After two weeks of managing everything that comes along with closing and moving into a new house (plus work of course), I’m so happy to be back on here (this time with my stud of a husband)! Thank you all so much for bearing with me.
It’s crazy to think that two weeks ago from today we closed on the house. Man oh man is time flying or what. Not only is it flying but it FLEW! It feels like just a couple of months ago my dad and I were visiting South Carolina to check out this little plot of dirt. Six and a half months later and we’re sitting on our couch that is placed on beautiful floors that were installed on top of concrete that was poured on top of that plot of dirt. That’s pretty mind blowing to us! We love this little home of ours and are really proud of the work that went into making it ours. We can’t say though that the process was all peaches and rainbows. We’ve learned a lot through this home building process so in case some of you out there decide to build a house some day, maybe these lessons that we learned will help you!
When choosing a plot of land, ask to see the floor plan you’re interested in, mapped out on the lot you’re interested in. Now, we have learned that they most likely won’t be able to get you a blueprint of the floor plan on that exact plot (the surveyors come right before they start building which means the lot and floor plan have been decided on by the buyer). We do know though that you should try to get as much information about this in particular as possible. Maybe walk the land with the seller and roughly map out where the house, yard, etc. would be or ask them to give you square footage of what the yard could be, etc. We learned the hard way about this one. We love our floor plan but looking back on it we should’ve asked more specific questions about the yard because once we saw it in person we thought, “Holy cow… This is not as big as we expected.” We were a little bummed about it but now that the fence is up it’s actually not as small as we thought. Would we have changed our decision on the floor plan and lot? After talking about it quite a few times, we really don’t think so but who knows! Maybe we would’ve thought about taking our square footage upward instead of back (our house is one story versus two so it takes up a lot of our lot).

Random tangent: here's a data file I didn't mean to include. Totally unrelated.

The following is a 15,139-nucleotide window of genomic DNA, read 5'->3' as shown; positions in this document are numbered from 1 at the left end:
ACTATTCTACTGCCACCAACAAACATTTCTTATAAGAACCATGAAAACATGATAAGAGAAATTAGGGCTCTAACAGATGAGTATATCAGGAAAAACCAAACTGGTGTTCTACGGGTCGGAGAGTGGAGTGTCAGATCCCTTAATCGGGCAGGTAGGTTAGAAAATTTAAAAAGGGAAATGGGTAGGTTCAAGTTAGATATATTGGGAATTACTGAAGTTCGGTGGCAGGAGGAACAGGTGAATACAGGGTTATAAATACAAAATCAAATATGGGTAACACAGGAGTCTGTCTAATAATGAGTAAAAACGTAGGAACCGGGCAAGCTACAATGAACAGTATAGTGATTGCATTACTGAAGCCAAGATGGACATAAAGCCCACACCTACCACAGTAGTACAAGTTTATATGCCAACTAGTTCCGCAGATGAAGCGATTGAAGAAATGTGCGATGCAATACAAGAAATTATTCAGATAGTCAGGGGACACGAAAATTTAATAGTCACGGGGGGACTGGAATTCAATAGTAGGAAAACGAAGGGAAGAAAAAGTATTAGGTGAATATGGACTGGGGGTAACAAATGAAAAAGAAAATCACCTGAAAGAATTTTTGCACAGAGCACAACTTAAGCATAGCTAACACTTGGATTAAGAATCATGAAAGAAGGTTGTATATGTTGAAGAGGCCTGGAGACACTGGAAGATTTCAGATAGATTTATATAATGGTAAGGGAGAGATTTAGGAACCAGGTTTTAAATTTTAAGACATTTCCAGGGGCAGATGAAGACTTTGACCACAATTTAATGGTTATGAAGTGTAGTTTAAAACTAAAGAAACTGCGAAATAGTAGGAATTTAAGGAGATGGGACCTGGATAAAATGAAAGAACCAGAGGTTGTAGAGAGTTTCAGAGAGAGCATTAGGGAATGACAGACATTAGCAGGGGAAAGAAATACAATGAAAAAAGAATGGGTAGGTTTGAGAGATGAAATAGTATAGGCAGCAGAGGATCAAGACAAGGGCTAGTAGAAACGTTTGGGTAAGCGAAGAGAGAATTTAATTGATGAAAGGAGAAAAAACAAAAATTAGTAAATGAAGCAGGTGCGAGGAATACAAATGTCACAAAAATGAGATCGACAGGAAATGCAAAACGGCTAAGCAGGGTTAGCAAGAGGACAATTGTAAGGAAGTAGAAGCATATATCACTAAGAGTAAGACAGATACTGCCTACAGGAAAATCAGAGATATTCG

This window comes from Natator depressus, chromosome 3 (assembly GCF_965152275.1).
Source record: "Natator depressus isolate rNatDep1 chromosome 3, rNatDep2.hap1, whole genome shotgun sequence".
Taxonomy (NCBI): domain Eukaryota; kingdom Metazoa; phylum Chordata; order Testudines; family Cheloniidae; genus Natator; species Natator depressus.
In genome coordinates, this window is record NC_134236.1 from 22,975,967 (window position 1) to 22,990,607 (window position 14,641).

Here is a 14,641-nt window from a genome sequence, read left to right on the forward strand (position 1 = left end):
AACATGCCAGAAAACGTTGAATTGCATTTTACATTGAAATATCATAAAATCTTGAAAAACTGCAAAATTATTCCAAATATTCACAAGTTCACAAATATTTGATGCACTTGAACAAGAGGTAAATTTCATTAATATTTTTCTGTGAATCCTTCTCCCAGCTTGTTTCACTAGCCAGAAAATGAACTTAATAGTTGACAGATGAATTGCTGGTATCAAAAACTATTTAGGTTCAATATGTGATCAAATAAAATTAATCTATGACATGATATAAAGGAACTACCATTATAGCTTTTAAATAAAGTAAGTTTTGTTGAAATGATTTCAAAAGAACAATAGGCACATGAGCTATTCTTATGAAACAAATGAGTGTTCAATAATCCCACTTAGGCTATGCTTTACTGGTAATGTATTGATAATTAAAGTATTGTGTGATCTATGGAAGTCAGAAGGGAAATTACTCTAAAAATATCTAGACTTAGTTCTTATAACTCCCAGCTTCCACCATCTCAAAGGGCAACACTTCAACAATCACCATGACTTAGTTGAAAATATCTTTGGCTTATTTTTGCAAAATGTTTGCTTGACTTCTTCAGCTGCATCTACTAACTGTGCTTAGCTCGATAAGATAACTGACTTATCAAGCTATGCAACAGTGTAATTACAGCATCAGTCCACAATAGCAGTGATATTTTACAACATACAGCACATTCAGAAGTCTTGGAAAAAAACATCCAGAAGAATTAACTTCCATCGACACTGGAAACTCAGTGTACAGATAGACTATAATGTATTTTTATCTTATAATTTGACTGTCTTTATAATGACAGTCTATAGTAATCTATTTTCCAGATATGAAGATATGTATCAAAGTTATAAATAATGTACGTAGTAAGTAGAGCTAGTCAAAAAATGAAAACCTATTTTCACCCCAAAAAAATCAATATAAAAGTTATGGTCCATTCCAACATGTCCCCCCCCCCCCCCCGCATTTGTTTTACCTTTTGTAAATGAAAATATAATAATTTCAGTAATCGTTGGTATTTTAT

Look into every single building and design option that the builder offers. To give you a little bit of background, Stephen and I were able to decide on almost everything involved with this home. The lot, the floor plan, the roof, siding, door, the floors, the crown molding, you name it. If it’s in the house we most likely chose it. We discussed every single option together before signing any papers. Some of them were quick and easy, “No, we don’t need that” agreements and other ones we had to write out pros and cons lists for. Either way, we went through each and every option together and didn’t bypass anything. This forced us to do a lot of research and kept us from making an impulse decision. A lot of the options we decided not to upgrade at all. We didn’t want to pay extra for things we planned on doing differently anyway for a much less expensive price tag.
The three main factors to consider when choosing between the options – budget, practicality, and design. I’m going to say in no particular order because while each decision we made was based around these factors, sometimes one factor trumped another. It really just depended. The farmhouse sink for example – the design factor obviously won.
If something isn’t offered, ask about it. Our builder was pretty clear about the options that we could choose from. However, we’ve learned through the building process that some people have been able to get options that we didn’t even know existed. We don’t really care because we like everything we picked but it did make us wonder a bit…
As the closing date is quickly approaching, don’t be afraid to put a little pressure on the builders. Stephen and I should’ve done more of this. Since we were literally living right across the street from our house (and the builders knew that) we don’t know if they didn’t feel like they needed to give our house as much attention going into the closing or what the deal was but we were honestly a little upset at our closing. There was just a bunch of little stuff to get done still. A lot of which will be mentioned at our 30 day inspection. We don’t say that to rag on the builder or anything because we do love our home but we also know that they know that they slacked off on it too. Lesson learned – Don’t be afraid to gently put a little pressure on them.
In general, don’t be afraid to ask any questions or speak up about any concerns with your builder during the entire building process. Building a home is not cheap so you shouldn’t feel like they are cutting corners. We did feel that way about some things and we spoke up about them. Like I mentioned, we worked really hard to buy this brand spankin’ new house so if things weren’t going the way we expected them to go, we told them. Now along with that, we think it’s important to mention that there’s no need to be a jerk about it. No one likes working with or for a rude person and chances are you’ll get even less done that way. Make your reasonable expectations clear with your builder but be nice about it!
Trust your gut. We had a couple of friends building their homes at the same time as we were and sometimes it got a bit stressful with everyone talking about what they planned on doing. A lot of the time it made me (Jordan) think “Crap, should we have done that?” but eventually I got to the point where I just had to remember to trust my gut. Like I said, we thought through every decision we made with this little space of ours and we’re really proud to call this home (for the next few years 😉 ).
In case you missed them, here are the February and January home updates! A March update will be coming soon!